He could not hide in there. He could not be near that toilet, which had, among other things, part of a rotting seraph hand in it. He knew that they were cannibals, of course, he’d seen this place before, had heard Samson think to himself that the execution fiesta he’d witnessed from the bus would mean lots of soup.
So this was some of that soup. But where was Samson? It had to be getting cold, even in the jungle heat they had here. Maybe he’d been arrested. Could’ve happened in a heartbeat. Maybe he was being tortured to death right now by that sociopathic kid of Echidna’s.
The shrieking rose, and with it came thudding from above. There were crunching noises, more cries, then a sound outside the door of somebody running downstairs. The sobs were unmistakable. A short silence followed. Then, more slowly, a heavier tread. It moved past the door.
This was not good. If somebody came in here, they’d raise the alarm and—well, he dared not allow his imagination to go there.
He decided this had been a fool’s errand. The soup was a trick. Samson was actually on the other side, and he was going to be menacing Brooke and Nick and Kelsey.
It was obvious, and what a damn fool he’d been.
He turned to go back through the gateway.
Except there was no gateway. For a moment, he simply stared at the blank wall.
The door clicked. He watched the crude wooden handle rise slowly. There was a flicker and a sputter, and he realized that the sharp light wasn’t even electric. It was carbide, a type of gas that had been used at home a hundred and fifty years ago.
They didn’t even have electricity.
The door swung open.
A gleaming creature stood there, shimmering purple-black. The vertical pupils in its eyes were bright red, the irises gold. It had in its hand a small disk with two barrels on the business end. Wylie knew what that was, and he decided not to show the magnum just now.
Slowly, carefully, he raised his hands.
The creature smiled a little, a tired smile. “I’ve been waiting for you,” it said in a rasping voice. Its English was good enough, but spoken with a curious singsong lilt that made Wylie think of the voice of a car.
Wylie had been outmaneuvered.
“He is with your loved ones, Mr. Dale.”
Wylie knew what the phrase to die a thousand deaths really meant. In a situation like this, it was no clich?, but a dark expression of truth.
The creature made a very curious sound, a sort of smacking. It watched him with ghastly eagerness. He thought that they might be allergic to human dander, but they could eat human flesh, and this thing was hungry.
“At this time, come with me.”
What else was there to do? Wylie followed the creature down a steep, narrow staircase that reeked of something that had rotted dry. The walls were covered with graffiti-squiggles and lines that looked at first meaningless… and then didn’t.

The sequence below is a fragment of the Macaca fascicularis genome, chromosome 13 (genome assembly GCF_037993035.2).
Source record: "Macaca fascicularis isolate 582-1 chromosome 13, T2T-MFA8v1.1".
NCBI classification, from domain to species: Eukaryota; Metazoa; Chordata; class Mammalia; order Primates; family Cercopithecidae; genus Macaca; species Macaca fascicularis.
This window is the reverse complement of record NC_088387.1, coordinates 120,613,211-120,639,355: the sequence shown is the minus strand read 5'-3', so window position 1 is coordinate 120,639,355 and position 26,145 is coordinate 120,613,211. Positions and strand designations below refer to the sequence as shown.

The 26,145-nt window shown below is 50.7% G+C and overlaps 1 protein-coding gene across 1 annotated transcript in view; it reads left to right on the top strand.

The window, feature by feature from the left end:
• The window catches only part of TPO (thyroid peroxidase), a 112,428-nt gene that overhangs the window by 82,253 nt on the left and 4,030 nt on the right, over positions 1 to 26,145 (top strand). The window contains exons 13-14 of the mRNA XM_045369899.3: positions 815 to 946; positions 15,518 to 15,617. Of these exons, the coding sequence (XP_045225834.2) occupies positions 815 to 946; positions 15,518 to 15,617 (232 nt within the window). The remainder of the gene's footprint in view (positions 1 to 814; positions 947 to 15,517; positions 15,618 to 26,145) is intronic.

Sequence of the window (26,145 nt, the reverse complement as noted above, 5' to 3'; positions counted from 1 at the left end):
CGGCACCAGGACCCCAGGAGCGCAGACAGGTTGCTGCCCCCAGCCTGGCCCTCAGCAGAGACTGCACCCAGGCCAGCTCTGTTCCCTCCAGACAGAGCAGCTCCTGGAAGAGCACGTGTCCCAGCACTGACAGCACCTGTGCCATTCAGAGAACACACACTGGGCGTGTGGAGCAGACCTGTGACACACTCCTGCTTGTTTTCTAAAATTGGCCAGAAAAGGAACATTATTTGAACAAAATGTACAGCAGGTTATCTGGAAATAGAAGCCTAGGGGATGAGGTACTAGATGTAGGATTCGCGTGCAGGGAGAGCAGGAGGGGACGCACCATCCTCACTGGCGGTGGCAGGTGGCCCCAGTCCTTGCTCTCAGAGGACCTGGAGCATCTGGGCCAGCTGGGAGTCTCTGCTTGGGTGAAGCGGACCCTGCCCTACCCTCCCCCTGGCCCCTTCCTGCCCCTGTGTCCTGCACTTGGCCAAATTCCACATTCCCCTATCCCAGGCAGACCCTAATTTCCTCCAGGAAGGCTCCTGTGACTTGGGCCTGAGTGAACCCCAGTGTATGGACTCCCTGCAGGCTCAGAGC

They were drawings, all at child level, but done with the light and dark backward, like photographic negatives. For the most part, they were scenes of torture and murder and orgy. Some drawings showed male seraph with sticklike penises, others females with bared teeth guarding black eggs.
And as they came to the street, he saw some of them. One that looked up was the same color as Jennifer Mazle, creamy and pale, her scales glittering. Her eyes were the same as those of his captor. She gave Wylie a long, melting look as she slowly ran her tongue out and touched it with her fingers.
“A whore,” his guard said. Then some boys appeared, wearing hugely oversized T-shirts painted with images of crocodile-like creatures so perfectly rendered that they seemed about to leap off the cloth and into his face. Some of them. One had a New Sex Pistols T-shirt obviously from home, another a shirt with a big green fruit on it in the shape of a bitten apple, and in the bite, an image of a squeezed human face. This one carried a brutal weapon, an Aztec sword made of steel with obsidian blades jutting out of it. The squeezed face was instantly familiar. It was Adolf Hitler.
They watched him with their brilliant, dead eyes, their heads moving with the clipped jerks of lizards. As he walked, he saw that the street was made of wood—in fact, of cut tree trunks fitted together with an Inca’s skill. Before them was a vehicle looking something like a horse-drawn hearse, but with a tiny barred window in the back instead of glass to reveal the coffin.
Standing in its equipage was a brown animal with fearsome, glaring eyes and purple drool dripping from its long, complex jaw. The jaw itself was metal, and appeared to be partially sprung, the way it dangled. The animal was smaller than a horse by half, but seemed made entirely of brown, wiry muscle, with the narrow, ever-twisting neck of a snake. When it saw them, it began to burp and stomp pointed, spikelike feet, which made it look as if it was dancing. Others just like it, pulling various wagons and carriages, moved up and down the street.
The door at the back of the wagon was open, and his captor made a brisk little gesture toward it and bowed. A twisted smile played on his almost lipless mouth, and his spiked teeth glittered in the brown light.
There was a hissing sound overhead, and he saw soaring past, a gorgeous green machine shaped like a horizontal teardrop with a gleaming windshield at the front of its perfectly streamlined shape. It was so different from the miserable mess in the street that it was hard to believe that it even belonged to the same world.
Then he got a terrific push, which caused him to bark his shins painfully against the edge of the wagon’s floor. He tried to turn toward his assailant, but a powerful blow brought whizzing confusion.
The door shut behind him with a dry clunk. For a moment, he could see nothing. As his eyes got used to the dimness, he examined the space he was in. It was like nothing so much as the interior of an old, zinc-lined ice chest. It was at most three feet high and five long. There were claw marks gouged in the roof and walls, and in the wooden floor, places—many of them—that had been gnawed.